Homeless Prevention funds and grants are sometimes available through your local community agency. The federal government funds are used to provide one-time emergency rental assistance to individuals/families, and the money will attempt to prevent homelessness caused by eviction, no heat, utility disconnect, or other situations.
The New Hampshire New Start Program provides prevention/intervention, housing and related support services for persons who are homeless, behind on rent or at risk of eviction. Service plans are offered to provide for a two-year continuum of care for individuals and families.
Neighbor Helping Neighbor is a utility bill assistance program funded by donations. It is for those more moderate income households that are not eligible for the state’s Fuel Assistance Program but have experienced a hardship and are faced with shut off. Grants can be paid out, and all money needs to go to paying energy or heating costs.
Transportation can be coordinated by buses or vans. The service offers door-to-door, demand response transportation to anyone age 60 and over and/or to the homebound. There may be a small fee required. The majority of the rides provided to seniors are to grocery stores, doctor appointments, area malls, shopping plazas, and senior centers.
Family Wellness is a resource that offers support, information, resources, and guidance to families going through a difficult period. Case managers and home visitors are experienced and trained social workers who work with families to develop attainable goals. They can cover issues such as medical and health education, child development, family mentoring and general advocacy. Developing education and employment are a focus as well.
Head Start is the state’s and nation’s primary school readiness program. It offers children from low income families with comprehensive health, education, nutrition, and parent involvement services. This program operates throughout New Hampshire. The objective of the Head Start program is to promote school readiness in children by enhancing their cognitive and social development through the provision of educational, health, nutritional and other services. Parents can also benefits, as assistance is also available for them as well, such as employment counseling.
Information and referrals is offered to seniors from the ServiceLink program. This resource provides information, referrals, and other support for adults who are at least 60 years of age. Assistance is also offered for adults living with disabilities, their caregivers and families. A number of non-profits and resources are offered to help people live as independently and fully as possible. ServiceLink offers senior citizens advocacy, education, connection to available services, follow up and support.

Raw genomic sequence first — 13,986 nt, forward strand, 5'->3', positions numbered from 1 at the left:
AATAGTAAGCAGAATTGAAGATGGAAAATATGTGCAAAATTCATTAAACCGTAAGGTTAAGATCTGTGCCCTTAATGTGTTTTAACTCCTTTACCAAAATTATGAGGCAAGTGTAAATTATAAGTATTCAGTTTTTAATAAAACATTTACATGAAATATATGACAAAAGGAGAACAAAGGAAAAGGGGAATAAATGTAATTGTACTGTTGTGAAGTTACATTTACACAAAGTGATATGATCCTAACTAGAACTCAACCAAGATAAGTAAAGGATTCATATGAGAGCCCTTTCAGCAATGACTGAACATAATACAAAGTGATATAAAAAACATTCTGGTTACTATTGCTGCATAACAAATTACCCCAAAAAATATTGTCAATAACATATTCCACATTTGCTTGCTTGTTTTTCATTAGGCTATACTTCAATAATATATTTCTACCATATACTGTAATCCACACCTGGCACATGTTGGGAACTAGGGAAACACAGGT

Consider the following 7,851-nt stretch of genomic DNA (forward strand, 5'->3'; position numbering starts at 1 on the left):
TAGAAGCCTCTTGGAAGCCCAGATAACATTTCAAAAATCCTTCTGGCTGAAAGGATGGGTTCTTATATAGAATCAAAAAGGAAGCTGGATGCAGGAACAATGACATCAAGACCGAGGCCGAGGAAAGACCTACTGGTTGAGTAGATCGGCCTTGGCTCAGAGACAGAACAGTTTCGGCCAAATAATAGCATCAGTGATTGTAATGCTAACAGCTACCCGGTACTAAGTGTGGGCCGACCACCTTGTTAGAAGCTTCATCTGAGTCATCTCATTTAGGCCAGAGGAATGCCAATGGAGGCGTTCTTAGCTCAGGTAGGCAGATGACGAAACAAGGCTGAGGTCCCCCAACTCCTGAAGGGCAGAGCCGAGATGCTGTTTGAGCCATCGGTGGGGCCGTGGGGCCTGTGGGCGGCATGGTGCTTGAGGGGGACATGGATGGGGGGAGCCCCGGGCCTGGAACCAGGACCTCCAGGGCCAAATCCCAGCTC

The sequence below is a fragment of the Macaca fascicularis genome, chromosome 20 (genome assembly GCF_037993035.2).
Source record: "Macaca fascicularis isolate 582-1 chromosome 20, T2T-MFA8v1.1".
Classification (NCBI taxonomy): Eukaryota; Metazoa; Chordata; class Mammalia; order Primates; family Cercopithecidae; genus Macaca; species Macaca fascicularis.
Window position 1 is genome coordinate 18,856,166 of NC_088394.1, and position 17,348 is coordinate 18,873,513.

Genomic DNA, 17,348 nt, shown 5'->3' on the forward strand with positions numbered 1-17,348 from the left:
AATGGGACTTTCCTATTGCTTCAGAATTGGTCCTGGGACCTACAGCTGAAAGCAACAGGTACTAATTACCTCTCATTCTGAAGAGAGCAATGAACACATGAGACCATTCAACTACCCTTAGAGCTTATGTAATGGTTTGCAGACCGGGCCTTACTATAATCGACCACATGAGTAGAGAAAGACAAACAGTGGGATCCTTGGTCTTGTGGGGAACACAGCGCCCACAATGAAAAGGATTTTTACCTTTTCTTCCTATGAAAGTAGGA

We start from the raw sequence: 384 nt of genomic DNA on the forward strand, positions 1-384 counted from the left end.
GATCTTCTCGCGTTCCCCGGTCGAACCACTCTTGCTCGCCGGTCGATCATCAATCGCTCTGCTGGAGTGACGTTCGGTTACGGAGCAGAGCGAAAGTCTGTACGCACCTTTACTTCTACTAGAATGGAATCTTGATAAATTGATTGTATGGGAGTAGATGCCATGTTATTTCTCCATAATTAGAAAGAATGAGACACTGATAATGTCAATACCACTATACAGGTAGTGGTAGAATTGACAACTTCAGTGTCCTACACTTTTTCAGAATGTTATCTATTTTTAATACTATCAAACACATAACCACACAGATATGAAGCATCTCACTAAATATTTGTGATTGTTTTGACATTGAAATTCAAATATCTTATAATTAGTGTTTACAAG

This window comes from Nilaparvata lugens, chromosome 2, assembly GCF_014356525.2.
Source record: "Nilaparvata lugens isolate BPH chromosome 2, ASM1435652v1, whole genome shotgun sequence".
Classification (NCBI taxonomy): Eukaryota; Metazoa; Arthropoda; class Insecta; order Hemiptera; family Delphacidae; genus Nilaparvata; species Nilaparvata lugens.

The Prenatal Program is offered to income qualified pregnant women and teens. It promotes healthy pregnancy outcomes by providing individuals access to comprehensive medical care. Assistance is provided by health care professionals including child birth educators, Certified Nurse Midwives, physicians, nutritionists, and social workers.
Community Action Partnership of Strafford County
Mailing address - P.O. Box 160
Dover, NH 03821-0160
Telephone number is (603) 516-8130
Among the resources from this community action agency include the HSDP - Housing Security Deposit Loan Program, Head Start, grants for paying fuel and heating bills, and referrals. More Community Action Partnership of Strafford County.
Community Action Program of Belknap-Merrimack Counties, Inc.
P.O. Box 1016
Concord, NH 03302-1016
Telephone: (603) 225-3295
Several low income assistance programs are offered for New Hampshire families. Apply for government aid such as LIHEAP or weatherization. More local programs are available too, including food or homeless prevention/rental assistance. Learn more.
Southern New Hampshire Services, Inc. (SNHS)
Mailing address is P.O. Box 5040
Manchester, NH 03108-5040
Offers resources for Hillsborough and Rockingham County.
Southwestern Community Services, Inc.
63 Community Way
Keene, NH 03431-0603
Primary phone number - (603) 352-7512
Counties - Cheshire, Sullivan. Read more.
Tri-County Community Action Program, Inc.
Main address: 30 Exchange Street
Berlin, NH 03570-1911
Call (603) 752-7001 for information on services
Counties include Coos, Carroll, and Grafton